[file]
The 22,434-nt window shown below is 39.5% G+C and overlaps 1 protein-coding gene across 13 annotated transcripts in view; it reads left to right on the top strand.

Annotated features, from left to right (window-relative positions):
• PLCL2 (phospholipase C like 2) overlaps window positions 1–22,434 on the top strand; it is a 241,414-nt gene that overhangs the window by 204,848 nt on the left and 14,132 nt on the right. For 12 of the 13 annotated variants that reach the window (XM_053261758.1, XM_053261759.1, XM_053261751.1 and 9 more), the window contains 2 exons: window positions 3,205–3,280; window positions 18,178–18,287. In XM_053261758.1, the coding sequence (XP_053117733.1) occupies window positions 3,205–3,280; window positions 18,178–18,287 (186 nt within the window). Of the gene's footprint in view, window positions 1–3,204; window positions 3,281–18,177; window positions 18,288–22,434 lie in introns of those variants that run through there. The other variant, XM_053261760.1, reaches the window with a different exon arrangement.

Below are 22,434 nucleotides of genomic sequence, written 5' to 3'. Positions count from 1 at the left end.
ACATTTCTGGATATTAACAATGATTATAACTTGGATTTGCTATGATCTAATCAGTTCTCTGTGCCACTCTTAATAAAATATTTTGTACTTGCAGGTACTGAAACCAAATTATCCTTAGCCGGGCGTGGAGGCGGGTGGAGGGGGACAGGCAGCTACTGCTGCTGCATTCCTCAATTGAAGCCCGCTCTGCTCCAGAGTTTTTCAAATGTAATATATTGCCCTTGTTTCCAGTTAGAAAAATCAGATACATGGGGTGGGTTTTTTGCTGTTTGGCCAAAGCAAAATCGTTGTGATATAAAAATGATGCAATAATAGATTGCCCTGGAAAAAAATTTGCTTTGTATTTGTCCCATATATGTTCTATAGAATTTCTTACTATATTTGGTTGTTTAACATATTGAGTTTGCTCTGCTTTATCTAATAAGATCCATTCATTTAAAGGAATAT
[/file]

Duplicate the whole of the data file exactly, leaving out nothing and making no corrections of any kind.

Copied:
The 22,434-nt window shown below is 39.5% G+C and overlaps 1 protein-coding gene across 13 annotated transcripts in view; it reads left to right on the top strand.

Annotated features, from left to right (window-relative positions):
• PLCL2 (phospholipase C like 2) overlaps window positions 1–22,434 on the top strand; it is a 241,414-nt gene that overhangs the window by 204,848 nt on the left and 14,132 nt on the right. For 12 of the 13 annotated variants that reach the window (XM_053261758.1, XM_053261759.1, XM_053261751.1 and 9 more), the window contains 2 exons: window positions 3,205–3,280; window positions 18,178–18,287. In XM_053261758.1, the coding sequence (XP_053117733.1) occupies window positions 3,205–3,280; window positions 18,178–18,287 (186 nt within the window). Of the gene's footprint in view, window positions 1–3,204; window positions 3,281–18,177; window positions 18,288–22,434 lie in introns of those variants that run through there. The other variant, XM_053261760.1, reaches the window with a different exon arrangement.

Below are 22,434 nucleotides of genomic sequence, written 5' to 3'. Positions count from 1 at the left end.
ACATTTCTGGATATTAACAATGATTATAACTTGGATTTGCTATGATCTAATCAGTTCTCTGTGCCACTCTTAATAAAATATTTTGTACTTGCAGGTACTGAAACCAAATTATCCTTAGCCGGGCGTGGAGGCGGGTGGAGGGGGACAGGCAGCTACTGCTGCTGCATTCCTCAATTGAAGCCCGCTCTGCTCCAGAGTTTTTCAAATGTAATATATTGCCCTTGTTTCCAGTTAGAAAAATCAGATACATGGGGTGGGTTTTTTGCTGTTTGGCCAAAGCAAAATCGTTGTGATATAAAAATGATGCAATAATAGATTGCCCTGGAAAAAAATTTGCTTTGTATTTGTCCCATATATGTTCTATAGAATTTCTTACTATATTTGGTTGTTTAACATATTGAGTTTGCTCTGCTTTATCTAATAAGATCCATTCATTTAAAGGAATAT